The subdivision process imposes rules that result in a lack flexibility, convoluted urban design, and diced up landscapes.
For many decades now, most communities in the United States have grown as a series of subdivisions, built on a tried and true formula. It might be time to change the math.
Zoning ordinances are one of the most powerful ways local governments regulate development, and they should work to implement the policies in a Comprehensive Plan Update.
PlanIt - Metropolitan Council
The Wine Country wildfires destroyed Coffey Park, a subdivision within the urban boundaries of the Bay Area's fifth largest city, and outside of the state's severe fire hazard zones. But the cause wasn't a mystery to wildland fire scientists.
Los Angeles Times
Columbus is surprisingly suburban, given that the city is the largest in population in the state of Ohio. Maybe that perception comes from the fact that it’s also the largest in size in the state?
The Columbus Dispatch
The Arizona Daily Sun details the curious case of subdivision development, private utilities, and skyrocketing utility rates that linger as an effect of the last development cycle of boom and bust.
Arizona Daily Sun
According to researchers and practitioners in the United Kingdom, there's still room for another urbanism. Chuck Wolfe digests the recent Summit on Plot-Based Urbanism from Glasgow.
A new study that examines the contributing and enabling factors that led to high foreclosure rates, neighborhood decline, and disparate impacts on low-income populations in the subdivision of Windy Ridge, near Charlotte, North Carolina.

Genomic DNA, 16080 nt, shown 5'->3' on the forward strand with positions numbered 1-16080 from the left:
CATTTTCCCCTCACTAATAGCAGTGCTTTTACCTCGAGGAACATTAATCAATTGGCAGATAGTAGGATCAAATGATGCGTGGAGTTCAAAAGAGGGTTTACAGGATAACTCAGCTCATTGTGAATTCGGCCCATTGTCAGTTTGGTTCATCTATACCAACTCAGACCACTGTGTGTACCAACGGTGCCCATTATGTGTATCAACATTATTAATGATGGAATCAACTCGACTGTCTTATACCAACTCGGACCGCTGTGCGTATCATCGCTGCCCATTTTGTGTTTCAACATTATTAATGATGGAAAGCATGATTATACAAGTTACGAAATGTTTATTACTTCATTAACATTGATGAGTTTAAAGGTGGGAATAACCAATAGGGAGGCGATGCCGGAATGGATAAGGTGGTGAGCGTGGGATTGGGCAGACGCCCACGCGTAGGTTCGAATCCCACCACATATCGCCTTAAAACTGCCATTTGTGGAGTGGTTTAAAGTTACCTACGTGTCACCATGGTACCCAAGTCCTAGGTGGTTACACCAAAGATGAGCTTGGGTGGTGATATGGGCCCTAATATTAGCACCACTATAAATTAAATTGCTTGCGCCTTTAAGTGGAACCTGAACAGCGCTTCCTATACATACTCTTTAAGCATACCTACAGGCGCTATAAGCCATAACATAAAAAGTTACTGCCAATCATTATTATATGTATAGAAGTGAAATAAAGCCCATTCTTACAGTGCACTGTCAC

Nate Berg offers his take on the replicas of Western subdivisions that have come to define social status in the burgeoning economies of the Middle and Far East.
The Atlantic Cities
Agricultural spaces are increasingly being included in housing developments.
Landscape Architecture Magazine
Arizona's long-standing open range laws allow cattle to roam freely, but the state is now reconsidering the laws as residents of the West's suburban subdivisions are growing more frustrated by encounters with roaming cattle.
New York Times
A new themed subdivision is under development in South Carolina. But this is no golf course community. It's a cyclist oriented, car-free experiment called Bicycle City.
This article from <em>GOOD</em> wonders whether farms could become the new cornerstone amenity in suburban residential communities.
Inside this gated community in the L.A. suburb of Hemet, the recession is taking a tough toll and making life difficult for the families that had moved there for quiet calm.
Los Angeles Times
<em>Metropolis</em> presents a slideshow of photographs by artist Christoph Gielen, who photographs suburban developments from a helicopter.
This post from <em>BLDGBLOG</em> looks at the ghost of a planned but never realized subdivision on the outskirts of a Southern California exurb where only faint lines of unfinished roads remain.
Nandita Godbole advocates for parks and greenspaces around Atlanta. But when faced with a struggle over keeping her own quarter-acre backyard open and free, she found she was powerless.
Thousands of subdivisions across the country have been abandoned mid-development by owners and developers hit hard by the economic recession. This video takes a tour inside one of these "zombie subdivisions".
A subdivision in Florida's Dade County is left half-finished, leaving early buyers to live in a ghost town.
The Miami Herald
A stalled housing development in a Los Angeles exurb meets the wrecking ball as completing the development became too unaffordable.
Los Angeles Times